Display and performance are "fundamental to the process of constructing human reality"--that visible religion plays an active cultural role marking boundaries for the formation and re-formation of identity. -- Sally M. Promey, "the Public Display of Religion" in The visual Culture of American Religions pp. 27-48.
The iphone image (shown right) displays the numerous religious apps available to users.
A March 6, 2011 keyword search on Google.com for religious images generated the following:
- Islam - 49,000,000 results in .16 seconds
- Judaism - 6,360,000 results in .25 seconds
- Christianity - 18,400,000 results in .20 seconds
- Hinduism - 2,250,000 in .26 seconds
- Buddhism - 6,070,000 results in .21 seconds
- Atheism - 1,690,000 results in .30 seconds
- New Age - 535,000,000 results in .20 seconds
- Religion - 275,000,000 results in .15 seconds
What do these numbers mean? Is religion really on the rise or is it just our perception of religion that is on the rise?
To stimulate discussion, I give you three insightful quotes from Marshall McLuhan.
The loss of individual and personal meaning via the electronic media ensures a corresponding and reciprocal violence from those so deprived of their identities; for violence, whether spiritual or physical, is a quest for identity and the meaningful. The less identity, the more violence. -- Marshall McLuhan, "Violence and the Media," Canadian Forum, 1976"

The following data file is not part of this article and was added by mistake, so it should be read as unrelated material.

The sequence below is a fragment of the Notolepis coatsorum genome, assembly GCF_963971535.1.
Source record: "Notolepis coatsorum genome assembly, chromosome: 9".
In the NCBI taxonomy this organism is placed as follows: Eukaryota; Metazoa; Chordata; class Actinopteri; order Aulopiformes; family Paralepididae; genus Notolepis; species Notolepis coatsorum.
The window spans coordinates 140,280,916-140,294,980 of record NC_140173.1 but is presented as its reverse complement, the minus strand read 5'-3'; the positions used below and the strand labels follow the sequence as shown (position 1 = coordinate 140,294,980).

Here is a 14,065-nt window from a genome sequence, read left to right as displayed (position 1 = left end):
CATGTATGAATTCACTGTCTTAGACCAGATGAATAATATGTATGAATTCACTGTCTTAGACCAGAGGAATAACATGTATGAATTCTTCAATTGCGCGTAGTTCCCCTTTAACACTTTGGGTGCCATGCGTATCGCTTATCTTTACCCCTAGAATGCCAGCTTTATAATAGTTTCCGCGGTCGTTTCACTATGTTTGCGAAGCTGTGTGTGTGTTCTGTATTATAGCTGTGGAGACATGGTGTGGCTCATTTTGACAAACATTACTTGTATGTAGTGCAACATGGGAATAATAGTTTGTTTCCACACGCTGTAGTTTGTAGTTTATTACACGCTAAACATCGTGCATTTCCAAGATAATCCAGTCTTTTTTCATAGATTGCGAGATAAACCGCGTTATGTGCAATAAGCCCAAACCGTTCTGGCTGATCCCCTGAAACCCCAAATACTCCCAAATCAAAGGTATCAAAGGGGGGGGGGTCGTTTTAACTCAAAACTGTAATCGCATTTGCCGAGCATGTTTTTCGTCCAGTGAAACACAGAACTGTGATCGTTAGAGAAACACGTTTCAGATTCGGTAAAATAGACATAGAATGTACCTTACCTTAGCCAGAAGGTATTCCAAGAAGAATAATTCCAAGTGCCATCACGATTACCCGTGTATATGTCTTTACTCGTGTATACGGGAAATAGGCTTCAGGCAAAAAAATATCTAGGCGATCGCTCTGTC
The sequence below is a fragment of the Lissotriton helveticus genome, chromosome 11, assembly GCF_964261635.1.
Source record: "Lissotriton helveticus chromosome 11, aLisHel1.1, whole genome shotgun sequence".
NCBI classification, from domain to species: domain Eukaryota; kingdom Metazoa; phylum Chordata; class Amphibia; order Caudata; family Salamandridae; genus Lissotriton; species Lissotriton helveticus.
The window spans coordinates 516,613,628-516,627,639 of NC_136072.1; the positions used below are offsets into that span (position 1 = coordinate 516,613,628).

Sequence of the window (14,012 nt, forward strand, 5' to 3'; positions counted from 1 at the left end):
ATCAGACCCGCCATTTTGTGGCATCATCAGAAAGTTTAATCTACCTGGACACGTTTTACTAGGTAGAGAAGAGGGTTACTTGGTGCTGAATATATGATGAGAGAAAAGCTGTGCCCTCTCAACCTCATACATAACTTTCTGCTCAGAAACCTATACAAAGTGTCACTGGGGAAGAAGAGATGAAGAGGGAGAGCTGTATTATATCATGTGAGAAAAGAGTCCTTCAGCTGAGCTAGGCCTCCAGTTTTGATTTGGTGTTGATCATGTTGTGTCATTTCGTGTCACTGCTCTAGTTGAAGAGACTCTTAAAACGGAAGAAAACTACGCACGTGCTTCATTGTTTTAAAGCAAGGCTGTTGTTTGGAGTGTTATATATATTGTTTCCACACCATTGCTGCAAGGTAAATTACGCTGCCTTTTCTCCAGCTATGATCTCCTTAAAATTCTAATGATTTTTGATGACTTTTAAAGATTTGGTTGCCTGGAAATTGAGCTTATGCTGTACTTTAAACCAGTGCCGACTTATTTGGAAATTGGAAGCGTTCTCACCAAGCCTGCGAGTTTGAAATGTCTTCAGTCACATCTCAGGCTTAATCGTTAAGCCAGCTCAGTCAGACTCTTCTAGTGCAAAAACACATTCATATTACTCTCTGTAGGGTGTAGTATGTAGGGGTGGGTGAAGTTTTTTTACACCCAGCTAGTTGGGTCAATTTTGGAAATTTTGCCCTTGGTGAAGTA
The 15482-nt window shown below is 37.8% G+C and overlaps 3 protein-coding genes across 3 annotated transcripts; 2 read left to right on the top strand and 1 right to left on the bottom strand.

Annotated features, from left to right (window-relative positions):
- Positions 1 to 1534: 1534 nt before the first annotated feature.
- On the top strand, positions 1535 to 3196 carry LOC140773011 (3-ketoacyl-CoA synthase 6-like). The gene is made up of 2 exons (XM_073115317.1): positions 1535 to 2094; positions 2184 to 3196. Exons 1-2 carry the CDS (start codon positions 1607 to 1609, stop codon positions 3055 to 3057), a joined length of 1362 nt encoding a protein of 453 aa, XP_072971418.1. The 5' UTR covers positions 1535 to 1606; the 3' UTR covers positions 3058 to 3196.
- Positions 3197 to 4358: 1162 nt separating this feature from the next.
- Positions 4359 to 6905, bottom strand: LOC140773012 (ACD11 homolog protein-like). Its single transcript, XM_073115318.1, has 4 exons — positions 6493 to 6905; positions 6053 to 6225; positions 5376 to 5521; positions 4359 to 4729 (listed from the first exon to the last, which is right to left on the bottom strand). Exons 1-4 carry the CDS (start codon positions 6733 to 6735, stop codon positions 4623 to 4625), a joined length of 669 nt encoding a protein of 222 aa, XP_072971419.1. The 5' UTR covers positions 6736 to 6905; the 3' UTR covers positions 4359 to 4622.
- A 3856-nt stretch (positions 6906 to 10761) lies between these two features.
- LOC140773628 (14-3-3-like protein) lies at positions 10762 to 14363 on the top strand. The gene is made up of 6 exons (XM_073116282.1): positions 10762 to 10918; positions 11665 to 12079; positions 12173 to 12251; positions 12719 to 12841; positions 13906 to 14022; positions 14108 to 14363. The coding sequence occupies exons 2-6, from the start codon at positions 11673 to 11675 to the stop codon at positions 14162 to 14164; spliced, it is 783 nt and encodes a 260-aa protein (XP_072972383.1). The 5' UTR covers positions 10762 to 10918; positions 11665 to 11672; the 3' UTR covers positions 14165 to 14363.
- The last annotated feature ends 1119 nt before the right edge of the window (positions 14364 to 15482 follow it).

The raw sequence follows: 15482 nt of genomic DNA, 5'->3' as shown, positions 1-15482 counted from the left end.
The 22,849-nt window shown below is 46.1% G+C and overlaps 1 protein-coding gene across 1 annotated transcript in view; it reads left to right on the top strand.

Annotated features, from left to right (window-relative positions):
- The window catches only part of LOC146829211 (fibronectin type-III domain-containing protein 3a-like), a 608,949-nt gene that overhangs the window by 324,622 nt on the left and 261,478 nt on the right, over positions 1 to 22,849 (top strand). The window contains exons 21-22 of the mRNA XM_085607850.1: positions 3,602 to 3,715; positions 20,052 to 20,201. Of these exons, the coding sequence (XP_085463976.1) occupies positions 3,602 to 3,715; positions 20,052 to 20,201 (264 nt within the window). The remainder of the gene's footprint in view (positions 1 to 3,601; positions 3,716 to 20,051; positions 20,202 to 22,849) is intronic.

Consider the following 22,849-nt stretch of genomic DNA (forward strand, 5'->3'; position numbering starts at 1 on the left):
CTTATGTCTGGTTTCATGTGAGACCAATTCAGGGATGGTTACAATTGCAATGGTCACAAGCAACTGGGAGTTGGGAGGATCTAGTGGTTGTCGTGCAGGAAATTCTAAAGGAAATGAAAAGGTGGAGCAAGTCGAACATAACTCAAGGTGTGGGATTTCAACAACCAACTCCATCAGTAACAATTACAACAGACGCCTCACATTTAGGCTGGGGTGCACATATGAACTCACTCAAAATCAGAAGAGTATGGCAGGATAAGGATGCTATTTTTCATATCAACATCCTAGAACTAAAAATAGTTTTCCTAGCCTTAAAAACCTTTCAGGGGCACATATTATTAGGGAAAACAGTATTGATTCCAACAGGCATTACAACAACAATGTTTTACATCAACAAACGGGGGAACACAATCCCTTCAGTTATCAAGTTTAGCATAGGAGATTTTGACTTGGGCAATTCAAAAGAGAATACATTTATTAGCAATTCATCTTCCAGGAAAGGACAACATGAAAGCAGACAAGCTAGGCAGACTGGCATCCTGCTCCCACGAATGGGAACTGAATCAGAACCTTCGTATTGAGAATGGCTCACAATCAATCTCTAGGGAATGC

The eighties will see a great swing from the military towards the temple bureaucracy, from the outer conquest of space to the inner conquest of spirit. Holy wars will occur --an extreme example of hardware shifting to software and spiritual values. -- Marshall McLuhan, "Living at the Speed of Light," Maclean's magazine, 1980
Many people simply resort instantly to the occult, to ESP, and every form of hidden awareness in answer to this new surround of electric consciousness. And so we live, in the vulgar sense, in an extremely religious age that, in the popular notion at least, is probably the most religious that has ever existed. We are already there. -- Marshall McLuhan, "Electric Consciousness and the Church," interview by Herbert Hoskins. The Listener 1970
Has this increase of religion's presence in the public sphere exacerbated religious prejudice or alleviated it? Is our religious mosaic fostering an atmosphere of tolerance or fear? Are religious identities threatened by the increase of religious ideas in the public sphere? Are secular authorities threatened by this perceived increase of religion in the public sphere?